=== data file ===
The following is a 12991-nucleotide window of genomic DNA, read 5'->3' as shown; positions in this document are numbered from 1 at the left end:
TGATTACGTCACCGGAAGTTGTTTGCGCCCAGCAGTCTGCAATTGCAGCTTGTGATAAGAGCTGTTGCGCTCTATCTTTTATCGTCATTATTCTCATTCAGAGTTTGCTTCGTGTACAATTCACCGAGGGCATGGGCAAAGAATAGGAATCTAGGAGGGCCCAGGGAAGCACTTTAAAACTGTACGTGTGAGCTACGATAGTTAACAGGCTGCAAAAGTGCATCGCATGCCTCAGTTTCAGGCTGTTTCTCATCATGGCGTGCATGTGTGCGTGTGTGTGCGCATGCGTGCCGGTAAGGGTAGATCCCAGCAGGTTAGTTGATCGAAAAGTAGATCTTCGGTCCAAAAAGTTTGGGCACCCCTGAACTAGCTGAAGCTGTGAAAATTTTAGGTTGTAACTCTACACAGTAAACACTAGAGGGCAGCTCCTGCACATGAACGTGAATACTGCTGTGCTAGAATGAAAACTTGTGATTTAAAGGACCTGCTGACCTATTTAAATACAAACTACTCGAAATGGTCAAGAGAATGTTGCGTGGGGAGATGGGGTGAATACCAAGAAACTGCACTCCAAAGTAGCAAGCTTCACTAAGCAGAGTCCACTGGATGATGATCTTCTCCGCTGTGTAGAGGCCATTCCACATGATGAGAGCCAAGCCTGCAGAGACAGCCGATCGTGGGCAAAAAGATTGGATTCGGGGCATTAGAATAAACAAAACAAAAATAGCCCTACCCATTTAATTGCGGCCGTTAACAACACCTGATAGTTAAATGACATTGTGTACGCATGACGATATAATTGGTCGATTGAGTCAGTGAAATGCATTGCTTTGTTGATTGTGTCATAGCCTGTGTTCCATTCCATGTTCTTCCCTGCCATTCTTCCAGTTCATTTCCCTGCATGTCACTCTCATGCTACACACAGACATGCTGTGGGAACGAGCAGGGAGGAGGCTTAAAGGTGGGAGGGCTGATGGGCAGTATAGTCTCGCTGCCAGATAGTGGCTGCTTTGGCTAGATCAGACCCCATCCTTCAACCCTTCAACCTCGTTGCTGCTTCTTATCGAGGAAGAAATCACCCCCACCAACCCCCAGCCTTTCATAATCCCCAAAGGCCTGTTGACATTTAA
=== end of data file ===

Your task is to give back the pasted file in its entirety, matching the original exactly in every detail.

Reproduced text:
The following is a 12991-nucleotide window of genomic DNA, read 5'->3' as shown; positions in this document are numbered from 1 at the left end:
TGATTACGTCACCGGAAGTTGTTTGCGCCCAGCAGTCTGCAATTGCAGCTTGTGATAAGAGCTGTTGCGCTCTATCTTTTATCGTCATTATTCTCATTCAGAGTTTGCTTCGTGTACAATTCACCGAGGGCATGGGCAAAGAATAGGAATCTAGGAGGGCCCAGGGAAGCACTTTAAAACTGTACGTGTGAGCTACGATAGTTAACAGGCTGCAAAAGTGCATCGCATGCCTCAGTTTCAGGCTGTTTCTCATCATGGCGTGCATGTGTGCGTGTGTGTGCGCATGCGTGCCGGTAAGGGTAGATCCCAGCAGGTTAGTTGATCGAAAAGTAGATCTTCGGTCCAAAAAGTTTGGGCACCCCTGAACTAGCTGAAGCTGTGAAAATTTTAGGTTGTAACTCTACACAGTAAACACTAGAGGGCAGCTCCTGCACATGAACGTGAATACTGCTGTGCTAGAATGAAAACTTGTGATTTAAAGGACCTGCTGACCTATTTAAATACAAACTACTCGAAATGGTCAAGAGAATGTTGCGTGGGGAGATGGGGTGAATACCAAGAAACTGCACTCCAAAGTAGCAAGCTTCACTAAGCAGAGTCCACTGGATGATGATCTTCTCCGCTGTGTAGAGGCCATTCCACATGATGAGAGCCAAGCCTGCAGAGACAGCCGATCGTGGGCAAAAAGATTGGATTCGGGGCATTAGAATAAACAAAACAAAAATAGCCCTACCCATTTAATTGCGGCCGTTAACAACACCTGATAGTTAAATGACATTGTGTACGCATGACGATATAATTGGTCGATTGAGTCAGTGAAATGCATTGCTTTGTTGATTGTGTCATAGCCTGTGTTCCATTCCATGTTCTTCCCTGCCATTCTTCCAGTTCATTTCCCTGCATGTCACTCTCATGCTACACACAGACATGCTGTGGGAACGAGCAGGGAGGAGGCTTAAAGGTGGGAGGGCTGATGGGCAGTATAGTCTCGCTGCCAGATAGTGGCTGCTTTGGCTAGATCAGACCCCATCCTTCAACCCTTCAACCTCGTTGCTGCTTCTTATCGAGGAAGAAATCACCCCCACCAACCCCCAGCCTTTCATAATCCCCAAAGGCCTGTTGACATTTAA